For both the Pasta Box Task (or ‘Pasta’) and the Cup Transfer Task (or ‘Cups’), the repeated-study participants took significantly more time to complete the tasks than the original-study participants (Pasta: 11.8 ± 3.4 seconds versus 8.8 ± 1.2 seconds, p < 0.01; Cups: 13.9 ± 2.5 seconds versus 10.5 ± 1.3 seconds, p < 0.0001). The repeated-study participants had longer phase durations than the original-study participants, with all Grasp and Transport phases and the Movement 2 Release phase significantly prolonged in Pasta, and all phases significantly prolonged in Cups (S1 Table). The two participant groups, however, displayed similar relative phase durations throughout both tasks, with no significant differences.

Hand movement

The repeated-study participants had greater hand distances travelled than the original-study participants, with significant increases in Movement 1 & 3 segments of Pasta (S2 Table) and in all Cups movement segments, except for Movement 1 & 4 Transport-Releases (S3 Table). However, Fig 3 (Pasta) and Fig 4 (Cups) show that the average hand trajectories chosen by both participant groups were similar. The repeated-study participants also had larger hand trajectory variability than the original-study participants, with significant increases in all Pasta movement segments except for Movement 3 Transport-Release (S2 Table) and all Cups movement segments (S3 Table). The repeated-study participants had a greater number of movement units (i.e., more hand velocity peaks) than the original-study participants, with significant increases in all movement segments of Pasta and for Movement 1 & 4 Reach-Grasp and Movement 1 to 3 Transport-Release segments of Cups.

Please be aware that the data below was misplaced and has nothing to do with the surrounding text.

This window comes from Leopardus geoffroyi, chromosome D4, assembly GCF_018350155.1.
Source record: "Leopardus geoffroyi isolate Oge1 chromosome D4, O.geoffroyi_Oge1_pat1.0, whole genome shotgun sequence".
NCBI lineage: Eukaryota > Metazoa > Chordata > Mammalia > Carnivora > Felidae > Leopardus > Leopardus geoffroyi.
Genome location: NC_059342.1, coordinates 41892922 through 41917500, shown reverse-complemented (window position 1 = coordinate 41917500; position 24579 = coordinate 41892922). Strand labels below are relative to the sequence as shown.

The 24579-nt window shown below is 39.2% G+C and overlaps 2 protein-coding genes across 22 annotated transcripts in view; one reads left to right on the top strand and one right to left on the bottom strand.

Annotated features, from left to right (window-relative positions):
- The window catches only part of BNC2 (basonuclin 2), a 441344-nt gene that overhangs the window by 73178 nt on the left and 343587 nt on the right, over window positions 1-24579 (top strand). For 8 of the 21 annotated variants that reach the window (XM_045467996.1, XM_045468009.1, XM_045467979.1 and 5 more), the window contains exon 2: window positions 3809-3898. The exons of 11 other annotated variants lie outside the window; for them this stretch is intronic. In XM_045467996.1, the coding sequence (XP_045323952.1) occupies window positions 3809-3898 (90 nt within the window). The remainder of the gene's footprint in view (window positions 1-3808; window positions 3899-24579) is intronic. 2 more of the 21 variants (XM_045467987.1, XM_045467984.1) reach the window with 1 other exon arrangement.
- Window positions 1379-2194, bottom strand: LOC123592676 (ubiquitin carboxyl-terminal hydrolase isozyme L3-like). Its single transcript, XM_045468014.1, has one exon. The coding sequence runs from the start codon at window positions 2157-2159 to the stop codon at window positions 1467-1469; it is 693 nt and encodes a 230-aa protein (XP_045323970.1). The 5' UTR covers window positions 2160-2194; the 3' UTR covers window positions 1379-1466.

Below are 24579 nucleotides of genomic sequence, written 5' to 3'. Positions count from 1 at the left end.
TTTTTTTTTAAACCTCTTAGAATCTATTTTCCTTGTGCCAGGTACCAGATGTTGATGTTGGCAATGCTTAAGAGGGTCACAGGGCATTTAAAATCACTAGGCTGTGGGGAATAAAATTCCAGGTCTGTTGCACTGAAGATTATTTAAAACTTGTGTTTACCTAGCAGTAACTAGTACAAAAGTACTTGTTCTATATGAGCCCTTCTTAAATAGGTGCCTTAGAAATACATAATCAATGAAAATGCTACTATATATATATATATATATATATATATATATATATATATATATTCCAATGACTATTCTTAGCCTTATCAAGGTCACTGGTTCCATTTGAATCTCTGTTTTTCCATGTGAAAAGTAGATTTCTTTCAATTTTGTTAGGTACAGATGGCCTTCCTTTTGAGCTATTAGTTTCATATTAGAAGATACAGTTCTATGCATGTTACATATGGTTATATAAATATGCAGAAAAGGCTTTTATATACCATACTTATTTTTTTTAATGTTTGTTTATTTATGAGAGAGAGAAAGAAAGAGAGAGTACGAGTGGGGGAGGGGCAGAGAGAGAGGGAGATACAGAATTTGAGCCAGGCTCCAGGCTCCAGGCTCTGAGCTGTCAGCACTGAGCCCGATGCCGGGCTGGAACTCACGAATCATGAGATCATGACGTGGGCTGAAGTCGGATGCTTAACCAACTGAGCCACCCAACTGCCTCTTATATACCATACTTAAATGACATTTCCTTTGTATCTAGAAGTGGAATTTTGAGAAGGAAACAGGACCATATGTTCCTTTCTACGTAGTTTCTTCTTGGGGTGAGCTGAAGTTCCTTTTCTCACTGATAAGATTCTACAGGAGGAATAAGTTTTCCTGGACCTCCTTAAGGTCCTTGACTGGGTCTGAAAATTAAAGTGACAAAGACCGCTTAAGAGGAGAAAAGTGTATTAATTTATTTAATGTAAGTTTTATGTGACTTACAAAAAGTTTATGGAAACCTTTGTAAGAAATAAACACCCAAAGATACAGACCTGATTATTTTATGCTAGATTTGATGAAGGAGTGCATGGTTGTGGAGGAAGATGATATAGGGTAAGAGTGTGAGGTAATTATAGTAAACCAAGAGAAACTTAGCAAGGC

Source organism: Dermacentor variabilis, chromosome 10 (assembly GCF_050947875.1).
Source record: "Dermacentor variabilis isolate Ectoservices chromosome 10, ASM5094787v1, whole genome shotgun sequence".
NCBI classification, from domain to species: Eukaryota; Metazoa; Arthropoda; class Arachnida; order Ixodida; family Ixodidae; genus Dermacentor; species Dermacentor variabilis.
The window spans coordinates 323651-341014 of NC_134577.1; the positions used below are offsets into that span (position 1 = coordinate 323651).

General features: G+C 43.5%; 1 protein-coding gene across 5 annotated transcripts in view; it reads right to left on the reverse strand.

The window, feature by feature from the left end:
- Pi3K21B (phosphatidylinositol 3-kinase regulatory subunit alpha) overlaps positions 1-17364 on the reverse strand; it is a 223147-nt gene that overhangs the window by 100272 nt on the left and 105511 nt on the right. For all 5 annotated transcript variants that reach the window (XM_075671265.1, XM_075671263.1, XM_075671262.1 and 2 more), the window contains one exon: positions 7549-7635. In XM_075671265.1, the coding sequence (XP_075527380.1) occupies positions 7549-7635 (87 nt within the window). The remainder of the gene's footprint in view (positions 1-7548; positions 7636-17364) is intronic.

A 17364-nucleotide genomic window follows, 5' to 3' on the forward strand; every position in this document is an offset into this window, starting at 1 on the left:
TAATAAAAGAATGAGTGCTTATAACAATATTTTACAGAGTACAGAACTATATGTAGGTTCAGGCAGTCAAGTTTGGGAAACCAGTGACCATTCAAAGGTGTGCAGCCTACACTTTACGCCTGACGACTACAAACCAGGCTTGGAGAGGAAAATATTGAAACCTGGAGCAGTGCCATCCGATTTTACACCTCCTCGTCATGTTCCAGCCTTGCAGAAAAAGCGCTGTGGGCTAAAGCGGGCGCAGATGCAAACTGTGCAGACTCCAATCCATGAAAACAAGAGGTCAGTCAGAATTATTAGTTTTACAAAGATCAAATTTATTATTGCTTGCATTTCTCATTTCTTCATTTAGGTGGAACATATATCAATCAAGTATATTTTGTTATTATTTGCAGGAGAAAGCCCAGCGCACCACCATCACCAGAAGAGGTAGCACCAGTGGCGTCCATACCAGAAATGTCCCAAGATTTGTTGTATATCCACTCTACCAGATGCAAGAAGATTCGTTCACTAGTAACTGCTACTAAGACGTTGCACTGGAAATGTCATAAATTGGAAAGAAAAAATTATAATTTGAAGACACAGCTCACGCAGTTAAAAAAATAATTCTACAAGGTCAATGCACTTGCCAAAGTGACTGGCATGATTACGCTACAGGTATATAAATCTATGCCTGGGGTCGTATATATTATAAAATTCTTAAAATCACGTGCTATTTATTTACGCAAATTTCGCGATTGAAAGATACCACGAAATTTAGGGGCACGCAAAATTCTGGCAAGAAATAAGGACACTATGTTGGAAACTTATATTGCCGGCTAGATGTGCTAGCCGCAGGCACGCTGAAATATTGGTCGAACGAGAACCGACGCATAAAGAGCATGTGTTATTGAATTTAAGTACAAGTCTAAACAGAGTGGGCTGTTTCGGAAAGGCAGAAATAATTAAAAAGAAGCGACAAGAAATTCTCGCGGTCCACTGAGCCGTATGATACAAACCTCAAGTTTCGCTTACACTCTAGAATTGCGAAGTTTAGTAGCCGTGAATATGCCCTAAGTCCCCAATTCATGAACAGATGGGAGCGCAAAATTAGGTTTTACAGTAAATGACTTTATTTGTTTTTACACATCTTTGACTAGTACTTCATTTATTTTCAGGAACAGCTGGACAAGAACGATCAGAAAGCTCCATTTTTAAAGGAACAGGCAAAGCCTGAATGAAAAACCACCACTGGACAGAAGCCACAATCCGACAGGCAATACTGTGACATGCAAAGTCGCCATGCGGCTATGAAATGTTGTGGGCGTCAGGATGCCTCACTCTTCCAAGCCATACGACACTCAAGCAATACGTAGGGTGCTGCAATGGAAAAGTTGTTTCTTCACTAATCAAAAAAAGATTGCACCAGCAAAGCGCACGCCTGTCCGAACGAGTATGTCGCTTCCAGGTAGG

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Fig 3. Pasta Box Task hand trajectories.

Trajectories are displayed for participants in the original (pink) and repeated (blue) studies for Movements 1, 2, and 3. The solid lines represent participant group averages, and the three-dimensional shading represents the standard deviation of participant group means.

https://doi.org/10.1371/journal.pone.0219333.g003

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Fig 4. Cup Transfer Task hand trajectories.

Trajectories are displayed for participants in the original (pink) and repeated (blue) studies for Movements 1, 2, 3, and 4. The solid lines represent participant group averages, and the three-dimensional shading represents the standard deviation of participant group means.

https://doi.org/10.1371/journal.pone.0219333.g004